Each year means more schoolchildren, more poor community members who need help, more aid for Jews facing discrimination or poverty abroad.
The General Assembly reflects this, with an agenda that is all about the daily grind of managing the communal treasury, and thereby sustaining thousands of schools, synagogues, welfare services, old-age homes and employment services throughout North America. These are the primary funders of the real-life architecture of the majority of Diaspora Jews.
BUT THE JFNA's future is not assured. This GA is in large part about demonstrating to the "clients" - the federations - that a national network linking the Jews of Denver to those in Cleveland is a service worth paying for.
"This GA is the first opportunity to show the federations they can give them something of value," according to Jacob Berkman, one of the keenest observers of the Jewish philanthropic world.
"If the workshops are valuable [to some 3,000 participants], and they get ideas to take back to their home communities, it's a good first step" in convincing American Jewish communities that there is value in the JFNA, Berkman adds.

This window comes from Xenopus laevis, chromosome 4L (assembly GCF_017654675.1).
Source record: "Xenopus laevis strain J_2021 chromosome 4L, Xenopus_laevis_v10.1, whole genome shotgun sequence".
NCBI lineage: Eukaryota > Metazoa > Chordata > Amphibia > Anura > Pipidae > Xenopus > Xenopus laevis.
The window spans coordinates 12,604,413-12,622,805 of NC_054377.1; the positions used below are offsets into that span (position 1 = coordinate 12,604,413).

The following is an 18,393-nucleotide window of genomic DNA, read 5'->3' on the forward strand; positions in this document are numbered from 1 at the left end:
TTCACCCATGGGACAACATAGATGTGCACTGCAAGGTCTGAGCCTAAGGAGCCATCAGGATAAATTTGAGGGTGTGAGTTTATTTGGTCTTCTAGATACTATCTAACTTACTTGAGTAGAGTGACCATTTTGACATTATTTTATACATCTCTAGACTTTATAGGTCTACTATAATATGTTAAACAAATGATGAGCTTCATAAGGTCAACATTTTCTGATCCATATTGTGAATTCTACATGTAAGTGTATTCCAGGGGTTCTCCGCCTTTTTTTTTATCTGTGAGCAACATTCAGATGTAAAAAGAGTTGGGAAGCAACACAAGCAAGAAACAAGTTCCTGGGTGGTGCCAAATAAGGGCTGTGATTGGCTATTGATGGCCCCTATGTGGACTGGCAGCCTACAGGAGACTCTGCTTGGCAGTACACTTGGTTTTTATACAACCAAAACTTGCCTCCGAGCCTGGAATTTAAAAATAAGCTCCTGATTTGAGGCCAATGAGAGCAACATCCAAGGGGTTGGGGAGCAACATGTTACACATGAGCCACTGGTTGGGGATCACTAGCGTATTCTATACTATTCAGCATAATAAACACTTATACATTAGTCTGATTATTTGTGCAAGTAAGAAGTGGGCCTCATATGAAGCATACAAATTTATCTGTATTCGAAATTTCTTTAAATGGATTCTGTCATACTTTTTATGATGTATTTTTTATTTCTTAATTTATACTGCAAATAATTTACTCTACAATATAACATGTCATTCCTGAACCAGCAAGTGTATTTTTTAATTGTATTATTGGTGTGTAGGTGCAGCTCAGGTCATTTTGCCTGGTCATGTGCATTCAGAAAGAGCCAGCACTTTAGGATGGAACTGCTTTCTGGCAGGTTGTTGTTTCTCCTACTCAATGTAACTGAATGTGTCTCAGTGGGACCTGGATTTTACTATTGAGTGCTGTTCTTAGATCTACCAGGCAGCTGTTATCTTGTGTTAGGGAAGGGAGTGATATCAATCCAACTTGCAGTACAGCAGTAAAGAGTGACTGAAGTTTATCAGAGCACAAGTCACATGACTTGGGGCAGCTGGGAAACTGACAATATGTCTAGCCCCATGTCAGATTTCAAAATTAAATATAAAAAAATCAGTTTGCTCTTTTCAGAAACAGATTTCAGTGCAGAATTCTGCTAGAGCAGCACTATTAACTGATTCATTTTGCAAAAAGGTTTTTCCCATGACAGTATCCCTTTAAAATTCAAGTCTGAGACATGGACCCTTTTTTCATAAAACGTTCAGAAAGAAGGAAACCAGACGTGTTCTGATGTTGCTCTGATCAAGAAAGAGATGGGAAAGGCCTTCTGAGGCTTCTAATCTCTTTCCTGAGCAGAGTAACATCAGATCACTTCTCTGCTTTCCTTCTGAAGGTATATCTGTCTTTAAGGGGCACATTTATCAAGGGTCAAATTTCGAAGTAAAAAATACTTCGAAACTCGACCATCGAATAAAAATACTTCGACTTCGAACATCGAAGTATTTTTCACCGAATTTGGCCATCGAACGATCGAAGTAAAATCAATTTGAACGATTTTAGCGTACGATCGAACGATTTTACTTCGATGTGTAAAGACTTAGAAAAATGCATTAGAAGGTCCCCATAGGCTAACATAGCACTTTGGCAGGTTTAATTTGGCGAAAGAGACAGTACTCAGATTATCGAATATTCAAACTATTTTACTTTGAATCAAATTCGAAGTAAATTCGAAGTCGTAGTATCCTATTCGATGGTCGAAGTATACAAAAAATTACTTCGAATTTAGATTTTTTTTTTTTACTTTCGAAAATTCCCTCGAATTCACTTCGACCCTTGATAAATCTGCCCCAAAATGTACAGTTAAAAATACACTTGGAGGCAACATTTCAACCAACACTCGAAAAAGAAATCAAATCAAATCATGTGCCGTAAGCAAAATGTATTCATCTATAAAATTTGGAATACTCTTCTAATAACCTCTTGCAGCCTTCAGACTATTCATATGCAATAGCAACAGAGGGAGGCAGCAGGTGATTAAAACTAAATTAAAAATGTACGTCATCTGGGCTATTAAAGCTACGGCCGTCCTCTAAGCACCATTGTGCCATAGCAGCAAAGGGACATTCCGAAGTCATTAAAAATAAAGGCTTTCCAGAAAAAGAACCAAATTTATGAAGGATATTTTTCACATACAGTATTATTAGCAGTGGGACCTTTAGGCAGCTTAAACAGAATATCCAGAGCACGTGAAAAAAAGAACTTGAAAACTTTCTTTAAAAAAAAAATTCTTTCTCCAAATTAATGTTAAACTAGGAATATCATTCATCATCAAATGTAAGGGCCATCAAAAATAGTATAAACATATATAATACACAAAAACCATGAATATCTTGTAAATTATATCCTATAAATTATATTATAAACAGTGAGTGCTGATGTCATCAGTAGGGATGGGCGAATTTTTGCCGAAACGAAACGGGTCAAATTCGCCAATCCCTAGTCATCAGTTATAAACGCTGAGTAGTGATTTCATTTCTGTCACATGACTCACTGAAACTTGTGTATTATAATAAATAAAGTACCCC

According to Berkman, who writes about philanthropy for the Jewish Telegraphic Agency and blogs at The Fundermentalist, the GA is also a "coming-out party" for the federations' chief overseas recipient, the Jewish Agency. The agency is one of the largest Jewish organizations in the world, and one of the largest charities in Israel. But it has also faced a years-long decline in influence and funding as Jewish money and interest turn elsewhere.